After borrowing my minion Miqaela's Celestron Advanced VX mount for the Texas Star party, I discovered that it works really pretty well with scopes that have a short focal length, like my 3-inch Borg refractor. And if I can get it well-polar-aligned and guiding, it could very well handle my 8-inch SCT. As a present for myself for winning the Astronomical League award and having my corona composite image be selected as AstroBin's Image of the Day (Sept 4, 2017), I hopped onto Astromart to see if anyone happened to be selling an AVX. Well, as luck would have it, a gentleman in Massachusetts was selling one he'd only used a couple of times for $600 - $300 off the new price! So heck yeah I jumped on that. It arrived Friday (and was very well packaged, I might add), and while it was of course cloudy Friday night (we had our club meeting that night anyway), it cleared up nicely for Saturday night, which must be the first time in the history of astronomy that getting new gear didn't cause cloudy nights for a week.
After a couple of hiccups (like plugging the DEC cable in the wrong direction - there is no labeling on the cable for which way the electrons need to flow!), I got it up and running. Woohoo!
Now, normally I wouldn't test out two new things at the same time - that's just bad science. But since I'd used the AVX before with my Borg refractor, I decided to just go for it and also take the moonlit night to test out a CCD camera I'm borrowing from club member Phil - a SBIG ST-8300M. It's a monochrome camera with a CCD chip.
[ Brief aside - CCD vs CMOS ]
So what is the difference between CCD and CMOS anyway?
First, a couple definitions.
CCD stands for charge-coupled device. CCD chips have been around a long time - it was invented in 1969 at Bell Labs. Basically, light strikes the photoactive layer (a layer of silicon), and is converted to electrons, and a capacitor for each pixel accumulates charge based on the amount of light that falls onto that pixel. Once the exposures is signaled to be complete, the capacitors dump their charge into their neighbor, and on down the line until it reaches the last capacitor in the row, and then the charge is dumped into a voltage amplifier. This is done sequentially until all of the pixels are read off and digitized, and then the computer displays that information as a picture.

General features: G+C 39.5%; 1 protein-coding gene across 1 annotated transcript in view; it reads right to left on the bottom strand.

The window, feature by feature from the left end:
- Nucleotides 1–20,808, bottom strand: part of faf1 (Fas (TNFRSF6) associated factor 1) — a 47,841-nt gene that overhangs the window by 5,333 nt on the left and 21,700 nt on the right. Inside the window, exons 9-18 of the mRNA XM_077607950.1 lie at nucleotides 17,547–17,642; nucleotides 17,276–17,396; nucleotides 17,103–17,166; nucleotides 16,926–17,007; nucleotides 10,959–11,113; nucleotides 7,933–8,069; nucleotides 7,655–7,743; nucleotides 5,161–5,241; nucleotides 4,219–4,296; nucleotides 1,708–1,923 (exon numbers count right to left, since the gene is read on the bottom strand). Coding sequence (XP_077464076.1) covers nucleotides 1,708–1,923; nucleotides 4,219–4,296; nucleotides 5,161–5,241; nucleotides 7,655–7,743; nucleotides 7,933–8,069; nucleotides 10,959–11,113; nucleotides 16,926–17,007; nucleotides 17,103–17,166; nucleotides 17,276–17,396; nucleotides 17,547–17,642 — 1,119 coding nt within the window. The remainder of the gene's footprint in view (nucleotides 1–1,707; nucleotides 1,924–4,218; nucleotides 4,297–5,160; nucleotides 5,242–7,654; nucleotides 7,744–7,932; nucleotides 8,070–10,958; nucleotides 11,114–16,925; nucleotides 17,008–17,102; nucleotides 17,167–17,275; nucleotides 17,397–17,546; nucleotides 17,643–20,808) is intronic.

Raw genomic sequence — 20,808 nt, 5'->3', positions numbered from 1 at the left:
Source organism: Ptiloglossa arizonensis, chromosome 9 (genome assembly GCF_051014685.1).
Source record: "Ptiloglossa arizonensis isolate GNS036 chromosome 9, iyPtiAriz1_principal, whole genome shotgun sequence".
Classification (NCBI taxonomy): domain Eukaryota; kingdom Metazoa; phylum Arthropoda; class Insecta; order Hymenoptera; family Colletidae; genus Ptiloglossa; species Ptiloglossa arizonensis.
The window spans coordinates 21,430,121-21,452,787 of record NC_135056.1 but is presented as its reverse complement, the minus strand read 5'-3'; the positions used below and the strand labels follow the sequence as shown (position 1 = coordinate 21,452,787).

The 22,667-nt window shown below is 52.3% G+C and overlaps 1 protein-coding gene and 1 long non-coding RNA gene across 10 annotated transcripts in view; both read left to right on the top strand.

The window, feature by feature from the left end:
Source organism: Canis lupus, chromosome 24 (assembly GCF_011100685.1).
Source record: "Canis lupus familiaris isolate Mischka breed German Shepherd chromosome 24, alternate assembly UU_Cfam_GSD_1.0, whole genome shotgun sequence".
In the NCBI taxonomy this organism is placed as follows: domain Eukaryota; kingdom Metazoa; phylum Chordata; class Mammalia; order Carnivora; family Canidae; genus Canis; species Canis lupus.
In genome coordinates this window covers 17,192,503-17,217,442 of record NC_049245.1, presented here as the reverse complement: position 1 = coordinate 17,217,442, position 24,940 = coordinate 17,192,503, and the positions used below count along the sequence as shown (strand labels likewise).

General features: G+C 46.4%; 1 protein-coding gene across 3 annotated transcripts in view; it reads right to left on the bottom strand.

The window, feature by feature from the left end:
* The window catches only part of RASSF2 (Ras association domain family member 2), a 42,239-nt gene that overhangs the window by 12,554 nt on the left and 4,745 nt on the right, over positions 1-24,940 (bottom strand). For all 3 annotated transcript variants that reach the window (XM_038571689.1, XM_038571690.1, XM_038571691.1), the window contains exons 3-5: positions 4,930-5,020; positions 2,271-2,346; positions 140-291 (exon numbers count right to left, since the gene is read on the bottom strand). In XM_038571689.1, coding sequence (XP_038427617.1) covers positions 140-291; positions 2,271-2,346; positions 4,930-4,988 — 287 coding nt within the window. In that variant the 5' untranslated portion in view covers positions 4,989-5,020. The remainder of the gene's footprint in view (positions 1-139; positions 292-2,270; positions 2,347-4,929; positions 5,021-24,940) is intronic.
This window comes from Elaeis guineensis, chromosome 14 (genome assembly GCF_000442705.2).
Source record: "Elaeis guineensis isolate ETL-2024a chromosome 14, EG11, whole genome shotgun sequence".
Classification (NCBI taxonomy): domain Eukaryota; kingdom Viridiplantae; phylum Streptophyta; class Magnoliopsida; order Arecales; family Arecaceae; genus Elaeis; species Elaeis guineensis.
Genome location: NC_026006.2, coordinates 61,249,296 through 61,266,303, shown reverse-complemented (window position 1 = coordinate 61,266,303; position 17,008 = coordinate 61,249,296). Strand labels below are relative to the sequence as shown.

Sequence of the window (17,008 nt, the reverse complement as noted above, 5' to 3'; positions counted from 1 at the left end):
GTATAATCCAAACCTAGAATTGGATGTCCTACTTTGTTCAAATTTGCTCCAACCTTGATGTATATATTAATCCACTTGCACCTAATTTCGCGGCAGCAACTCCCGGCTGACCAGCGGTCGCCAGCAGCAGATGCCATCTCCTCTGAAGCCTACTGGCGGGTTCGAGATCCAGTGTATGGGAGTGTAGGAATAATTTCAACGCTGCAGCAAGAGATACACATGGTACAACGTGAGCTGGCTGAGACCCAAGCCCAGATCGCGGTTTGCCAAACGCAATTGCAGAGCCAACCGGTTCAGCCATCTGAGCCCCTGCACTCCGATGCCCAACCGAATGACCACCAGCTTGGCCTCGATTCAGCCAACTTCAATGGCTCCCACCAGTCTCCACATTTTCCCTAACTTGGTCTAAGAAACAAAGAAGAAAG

CMOS stands for complementary metal-oxide semiconductor, and that is the type of sensor you will find in consumer cameras and cell phones. It's functions similarly to CCD chips, except that each pixel has its own amplifier.
They each have their advantages. CMOS chips are cheaper to manufacture and consume less power, but they typically have higher noise, and are less sensitive. CCD chips are more expensive, but have higher sensitivity and lower noise profiles. However, CCD chips more readily have blooming effects when pixels are saturated (the "potential well" fills up with electrons and can't accept any more, so the charge bleeds over to neighboring pixels).
For daytime imaging, noise isn't usually an issue - bright sunlight vastly dwarfs the noise of the chip, and you have no shortage of signal, so the lower light sensitivity of CMOS isn't an issue. But for astrophotography, it becomes a big issue, since you have very low signal coming from those dim fuzzies.
Most astrophotography cameras you will find out there are CCDs. However, with the huge demand from cell phone consumers for high-quality cameras, especially in low-light conditions, CMOS chips are quickly closing the gap on quality, sensitivity, and noise. In fact, the astrophotography camera I'm thinking about purchasing in the not-too-distant future is the ZWO ASI1600MM, which is actually a cooled CMOS chip instead of a CCD, and it has less noise than many CCD chips (at least until you get to super expensive cameras.)